Chicks dig the long ball (both home runs and a 60-yard bomb downfield). The NFL has created an era of spread offense because that’s what the fans want to see. Gone are the days of the Monsters of the Midway, Steel Curtain, Orange Crush or Purple People Eaters. Yes, some teams still have “good” defenses, but none are dominant. They have been watered down by penalties. No hitting the quarterback high or low, no “illegal” contact after five yards, a much higher incidence of pass interference and the list goes on.

Does the saying “Defense wins championships” still hold true? I guess we’ll see.

The Guarantee

Before the 2011 season, Jets head coach Rex Ryan publicly guaranteed the Jets would be in the Super Bowl. They were in the AFC Championship the past two years so that wasn’t too much of a stretch. However, tell the entire world you’re going to be there, you better make it or you look like an ass at the end of the season. I know he won’t change I’m not suggesting he does because I love Ryan’s soudbites, but next year just tell your team that you have confidence in them privately. That is, if he does actually have confidence in them next year. Man, the Jets suck.

Colts get Luck-y, or not?
It what seemed inevitable the entire season, until the past couple weeks when the Colts actually won, Indianapolis lost the the Jags to get the first overall pick in the 2012 Draft. It will be interesting to see what they plan to do: Stick with Manning and trade the pick, Trade Manning and have Luck be the QB of the future, Let Luck mature behind Manning on the bench or draft someone other than Luck (RGIII anyone?). I have no doubt this topic will come up again later in the offseason.

Let me know your thoughts about any of these topics in the comments:

The REAL reason Tim Tebow keeps winning

I’ve finally figured it out.

Want to know the real reason Tim Tebow wins? It’s not skill, luck, tiger blood or even divine intervention. The people Timmy thanks for his improbable winning this year when he’s “Tebowing” is the proud employees of Buffalo Wild Wings. Witness below:

Just think about the latest win against the Chicago Bears. How else could you explain Marion Barber “tripping” out of bounds or the ball slipping out of his hands when the Bears were in easy field goal range for Robbie Gould?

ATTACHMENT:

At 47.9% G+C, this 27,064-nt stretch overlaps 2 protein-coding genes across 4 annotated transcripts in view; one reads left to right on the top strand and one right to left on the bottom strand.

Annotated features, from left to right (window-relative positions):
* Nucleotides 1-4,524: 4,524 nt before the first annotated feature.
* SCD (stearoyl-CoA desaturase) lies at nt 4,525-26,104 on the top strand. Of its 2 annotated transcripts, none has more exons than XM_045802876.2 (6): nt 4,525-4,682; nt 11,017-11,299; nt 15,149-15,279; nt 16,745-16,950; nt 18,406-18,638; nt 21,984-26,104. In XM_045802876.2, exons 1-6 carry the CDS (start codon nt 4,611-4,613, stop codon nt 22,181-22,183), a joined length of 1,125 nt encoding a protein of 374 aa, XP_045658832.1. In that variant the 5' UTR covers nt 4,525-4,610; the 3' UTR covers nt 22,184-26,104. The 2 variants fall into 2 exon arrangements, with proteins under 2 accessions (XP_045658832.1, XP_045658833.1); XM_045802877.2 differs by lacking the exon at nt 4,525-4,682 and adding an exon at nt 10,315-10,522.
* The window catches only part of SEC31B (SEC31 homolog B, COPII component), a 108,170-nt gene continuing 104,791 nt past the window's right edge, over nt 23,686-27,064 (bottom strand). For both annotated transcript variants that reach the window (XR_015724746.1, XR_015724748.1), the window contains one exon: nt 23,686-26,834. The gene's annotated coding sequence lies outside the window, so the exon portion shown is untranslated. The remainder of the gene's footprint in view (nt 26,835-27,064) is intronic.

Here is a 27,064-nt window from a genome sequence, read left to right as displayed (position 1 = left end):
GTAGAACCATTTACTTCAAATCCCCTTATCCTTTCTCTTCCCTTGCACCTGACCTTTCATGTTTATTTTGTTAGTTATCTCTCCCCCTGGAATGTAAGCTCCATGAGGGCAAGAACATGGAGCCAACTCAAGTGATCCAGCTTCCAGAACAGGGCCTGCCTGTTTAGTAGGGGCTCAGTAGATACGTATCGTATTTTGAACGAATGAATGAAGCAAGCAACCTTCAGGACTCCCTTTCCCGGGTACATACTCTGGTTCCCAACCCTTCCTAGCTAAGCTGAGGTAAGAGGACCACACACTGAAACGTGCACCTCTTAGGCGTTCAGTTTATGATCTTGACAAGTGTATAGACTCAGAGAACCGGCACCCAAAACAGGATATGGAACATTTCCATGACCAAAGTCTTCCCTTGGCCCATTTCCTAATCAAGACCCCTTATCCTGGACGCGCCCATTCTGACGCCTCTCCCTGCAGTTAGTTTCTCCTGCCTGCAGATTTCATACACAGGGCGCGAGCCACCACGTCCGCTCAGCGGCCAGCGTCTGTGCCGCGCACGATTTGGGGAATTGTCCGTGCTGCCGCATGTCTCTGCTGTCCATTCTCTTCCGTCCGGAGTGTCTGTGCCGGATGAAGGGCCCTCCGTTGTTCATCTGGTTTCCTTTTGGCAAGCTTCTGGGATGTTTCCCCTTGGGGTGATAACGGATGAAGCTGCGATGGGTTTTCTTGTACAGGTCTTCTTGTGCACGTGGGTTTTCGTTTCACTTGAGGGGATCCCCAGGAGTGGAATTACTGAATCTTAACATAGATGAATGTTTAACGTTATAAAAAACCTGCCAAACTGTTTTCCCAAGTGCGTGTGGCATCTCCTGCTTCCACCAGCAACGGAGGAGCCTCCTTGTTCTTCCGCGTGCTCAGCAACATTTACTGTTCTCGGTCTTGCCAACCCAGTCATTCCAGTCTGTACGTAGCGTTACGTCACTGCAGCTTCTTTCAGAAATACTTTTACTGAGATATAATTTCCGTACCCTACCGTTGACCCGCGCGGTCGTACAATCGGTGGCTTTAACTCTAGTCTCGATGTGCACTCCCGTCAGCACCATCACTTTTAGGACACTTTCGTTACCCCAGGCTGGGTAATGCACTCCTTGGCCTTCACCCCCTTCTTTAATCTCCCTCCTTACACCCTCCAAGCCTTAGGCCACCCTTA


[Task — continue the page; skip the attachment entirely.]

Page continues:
This week the Broncos will face NFL royalty when they play Tom Brady and the New England Patriots. In order to win, Tebow will have to exploit the Patriots deplorable pass defense. However, if the Redskins could keep with the Patriots, so could Tebow and the Broncos.

If it’s close in the 4th quarter, watch out for those sprinklers or some other Buffalo Wild Wing phenomenon to work in the Broncos’ favor.

It could happen, just sayin’.

Bears offense needs to replace Hanie…fast

I never thought I’d see the Chicago Bears offense get worse than when Rex Grossman was leading it – Boy, was I wrong.

With all apologies to Colorado State alums, Caleb Hanie can’t throw his way through a paper bag, leading the Bears to a 10-3 defeat at the hands of the lowly Kansas City Chiefs.

The defense did their job. The only touchdown came off a bogus “hail mary” that didn’t get knocked down quite enough. I can’t say the same thing about the offense. Without Matt Forte to make it look respectable, the offense looked like a geriatric pirate with two peglegs moving down the field – totalling just 181 total yards and going 0-for-11 on third down conversions.

When Jay Cutler was in, the team was on a roll with a 7-3 record – The playoffs looked inevitable. Now at 7-5, and the rest of the NFC crawling up their backs, it looks like it’s inevitable that they WON’T get a wildcard spot.

Dear Bears management: At this point, if you want any chance of making the playoffs, it’s time to bring someone else in. I don’t care if it’s Donovan McNabb, Brett Favre or Vinny Testaverde. Just find someone, anyone.

Think the Bears should stick with Hanie or bring someone else in? Let me know what you think in the comments:

Week 11 report on rags-to-riches NFL teams

Everyone likes to see the underdog do well – unless they’re smoking your favorite team. Because of the NFL’s structure, teams can go from worst to first in a relatively short amount of time. After 11 weeks of NFL action, lets discuss how some of the teams that stunk last year, but started fast this year, are doing right now:

San Francisco 49ers: 2010 record: (6-10); Current record (9-1)

Season summary: With a team that was waiting to be led in 2010, head coach Jim Harbaugh has taken that role this season and has been beating teams with a nasty run defense and an attitude to match. This team has melded under Harbaugh, Frank Gore is running like a madman and quarterback Alex Smith finally has some confidence.